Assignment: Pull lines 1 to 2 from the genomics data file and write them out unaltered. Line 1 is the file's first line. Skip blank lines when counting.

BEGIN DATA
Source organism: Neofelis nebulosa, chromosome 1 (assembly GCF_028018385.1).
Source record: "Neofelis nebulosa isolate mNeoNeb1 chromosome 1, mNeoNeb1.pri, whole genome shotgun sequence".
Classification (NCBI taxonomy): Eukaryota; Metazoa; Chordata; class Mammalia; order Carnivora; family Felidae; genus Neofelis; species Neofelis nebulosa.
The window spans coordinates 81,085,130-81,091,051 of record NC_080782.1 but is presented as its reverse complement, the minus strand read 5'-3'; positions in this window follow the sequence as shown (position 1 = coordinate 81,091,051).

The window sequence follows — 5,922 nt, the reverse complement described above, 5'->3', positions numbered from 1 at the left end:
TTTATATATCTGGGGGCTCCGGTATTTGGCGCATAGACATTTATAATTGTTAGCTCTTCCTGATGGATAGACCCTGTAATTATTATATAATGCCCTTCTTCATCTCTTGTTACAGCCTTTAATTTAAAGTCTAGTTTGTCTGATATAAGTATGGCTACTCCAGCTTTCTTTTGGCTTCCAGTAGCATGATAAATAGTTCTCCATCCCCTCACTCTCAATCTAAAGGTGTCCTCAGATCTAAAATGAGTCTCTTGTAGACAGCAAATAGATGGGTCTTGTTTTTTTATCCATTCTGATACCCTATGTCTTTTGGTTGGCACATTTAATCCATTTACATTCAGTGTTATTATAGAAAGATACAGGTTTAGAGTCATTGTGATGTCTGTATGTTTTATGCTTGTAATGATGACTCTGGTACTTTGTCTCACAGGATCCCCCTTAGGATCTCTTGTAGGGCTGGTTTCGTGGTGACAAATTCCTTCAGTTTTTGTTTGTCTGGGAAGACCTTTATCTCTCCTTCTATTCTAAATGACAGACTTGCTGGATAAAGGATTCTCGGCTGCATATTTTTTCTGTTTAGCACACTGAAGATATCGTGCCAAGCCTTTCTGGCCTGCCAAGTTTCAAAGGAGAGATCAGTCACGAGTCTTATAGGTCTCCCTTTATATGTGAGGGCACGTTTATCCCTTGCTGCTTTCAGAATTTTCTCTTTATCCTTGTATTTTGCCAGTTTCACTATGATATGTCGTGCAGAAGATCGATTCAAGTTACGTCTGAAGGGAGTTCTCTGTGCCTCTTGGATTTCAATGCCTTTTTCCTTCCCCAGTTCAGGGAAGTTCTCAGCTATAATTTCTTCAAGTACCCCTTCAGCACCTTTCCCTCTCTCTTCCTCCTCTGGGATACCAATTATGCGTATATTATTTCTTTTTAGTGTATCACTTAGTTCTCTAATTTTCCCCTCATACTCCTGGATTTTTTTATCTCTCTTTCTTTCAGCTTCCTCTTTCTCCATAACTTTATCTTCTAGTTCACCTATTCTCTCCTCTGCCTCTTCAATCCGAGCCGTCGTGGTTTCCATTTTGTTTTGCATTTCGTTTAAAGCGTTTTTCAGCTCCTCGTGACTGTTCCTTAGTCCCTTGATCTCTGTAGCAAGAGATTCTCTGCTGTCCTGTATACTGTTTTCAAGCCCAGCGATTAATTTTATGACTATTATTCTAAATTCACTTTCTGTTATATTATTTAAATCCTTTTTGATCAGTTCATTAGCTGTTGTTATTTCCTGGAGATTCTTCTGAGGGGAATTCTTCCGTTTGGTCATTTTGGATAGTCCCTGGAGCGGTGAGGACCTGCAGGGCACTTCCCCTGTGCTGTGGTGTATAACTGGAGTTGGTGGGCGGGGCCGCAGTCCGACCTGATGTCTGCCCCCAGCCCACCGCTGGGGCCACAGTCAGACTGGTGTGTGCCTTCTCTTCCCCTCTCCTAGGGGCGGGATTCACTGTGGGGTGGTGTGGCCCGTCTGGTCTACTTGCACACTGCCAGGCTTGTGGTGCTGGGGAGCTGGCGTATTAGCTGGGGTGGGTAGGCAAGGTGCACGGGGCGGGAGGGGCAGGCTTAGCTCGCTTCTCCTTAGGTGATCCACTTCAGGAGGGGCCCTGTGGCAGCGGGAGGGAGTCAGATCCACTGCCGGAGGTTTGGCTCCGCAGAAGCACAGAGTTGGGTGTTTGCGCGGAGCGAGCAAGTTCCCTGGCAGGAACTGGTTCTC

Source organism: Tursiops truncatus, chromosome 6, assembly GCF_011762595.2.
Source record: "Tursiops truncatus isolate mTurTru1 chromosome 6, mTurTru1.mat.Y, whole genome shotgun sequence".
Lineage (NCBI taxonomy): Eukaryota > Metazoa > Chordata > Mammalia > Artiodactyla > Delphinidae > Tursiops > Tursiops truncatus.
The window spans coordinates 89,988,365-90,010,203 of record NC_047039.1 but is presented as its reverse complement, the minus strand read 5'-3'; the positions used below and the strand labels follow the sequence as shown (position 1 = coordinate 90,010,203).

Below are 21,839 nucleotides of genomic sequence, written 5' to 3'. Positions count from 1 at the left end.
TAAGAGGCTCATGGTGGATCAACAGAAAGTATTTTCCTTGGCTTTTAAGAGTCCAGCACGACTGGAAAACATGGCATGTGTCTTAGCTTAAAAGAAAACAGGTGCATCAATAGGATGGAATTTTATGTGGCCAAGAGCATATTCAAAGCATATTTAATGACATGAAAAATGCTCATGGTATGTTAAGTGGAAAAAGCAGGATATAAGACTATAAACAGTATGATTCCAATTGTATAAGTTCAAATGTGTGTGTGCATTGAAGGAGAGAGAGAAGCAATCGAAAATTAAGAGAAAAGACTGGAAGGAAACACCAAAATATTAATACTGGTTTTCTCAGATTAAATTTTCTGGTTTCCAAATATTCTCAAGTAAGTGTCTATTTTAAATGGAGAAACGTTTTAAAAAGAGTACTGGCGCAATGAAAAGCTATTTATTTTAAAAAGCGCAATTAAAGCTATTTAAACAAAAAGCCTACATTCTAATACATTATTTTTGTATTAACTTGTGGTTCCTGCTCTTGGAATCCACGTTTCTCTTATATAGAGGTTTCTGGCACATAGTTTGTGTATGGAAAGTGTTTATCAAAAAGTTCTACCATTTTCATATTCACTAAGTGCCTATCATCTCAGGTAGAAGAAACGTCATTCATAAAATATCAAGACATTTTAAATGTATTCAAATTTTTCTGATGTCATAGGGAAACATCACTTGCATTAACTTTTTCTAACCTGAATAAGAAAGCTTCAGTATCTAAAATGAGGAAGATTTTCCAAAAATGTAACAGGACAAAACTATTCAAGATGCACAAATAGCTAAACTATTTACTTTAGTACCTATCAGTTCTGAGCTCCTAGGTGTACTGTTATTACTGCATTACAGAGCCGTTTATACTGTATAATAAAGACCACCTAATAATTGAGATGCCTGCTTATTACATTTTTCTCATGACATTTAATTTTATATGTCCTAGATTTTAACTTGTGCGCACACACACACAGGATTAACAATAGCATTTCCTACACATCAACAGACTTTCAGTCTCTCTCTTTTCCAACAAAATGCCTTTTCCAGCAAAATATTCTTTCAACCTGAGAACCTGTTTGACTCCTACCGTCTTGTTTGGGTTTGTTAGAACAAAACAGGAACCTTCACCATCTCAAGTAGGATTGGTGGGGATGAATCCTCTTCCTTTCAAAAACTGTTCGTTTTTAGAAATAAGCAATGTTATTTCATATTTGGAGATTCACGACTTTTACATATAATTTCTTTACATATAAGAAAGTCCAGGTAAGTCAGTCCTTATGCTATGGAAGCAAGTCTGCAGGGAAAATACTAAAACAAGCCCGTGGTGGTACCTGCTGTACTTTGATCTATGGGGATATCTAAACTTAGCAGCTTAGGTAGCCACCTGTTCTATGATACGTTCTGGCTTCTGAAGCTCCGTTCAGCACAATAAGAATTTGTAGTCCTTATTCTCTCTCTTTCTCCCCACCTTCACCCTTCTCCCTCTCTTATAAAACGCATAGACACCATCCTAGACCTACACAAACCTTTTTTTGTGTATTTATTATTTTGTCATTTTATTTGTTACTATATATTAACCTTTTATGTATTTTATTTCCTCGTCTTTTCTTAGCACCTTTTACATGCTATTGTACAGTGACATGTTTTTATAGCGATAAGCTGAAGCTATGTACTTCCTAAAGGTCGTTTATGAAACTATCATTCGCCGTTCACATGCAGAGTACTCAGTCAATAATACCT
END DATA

Source organism: Neofelis nebulosa, chromosome 1 (assembly GCF_028018385.1).
Source record: "Neofelis nebulosa isolate mNeoNeb1 chromosome 1, mNeoNeb1.pri, whole genome shotgun sequence".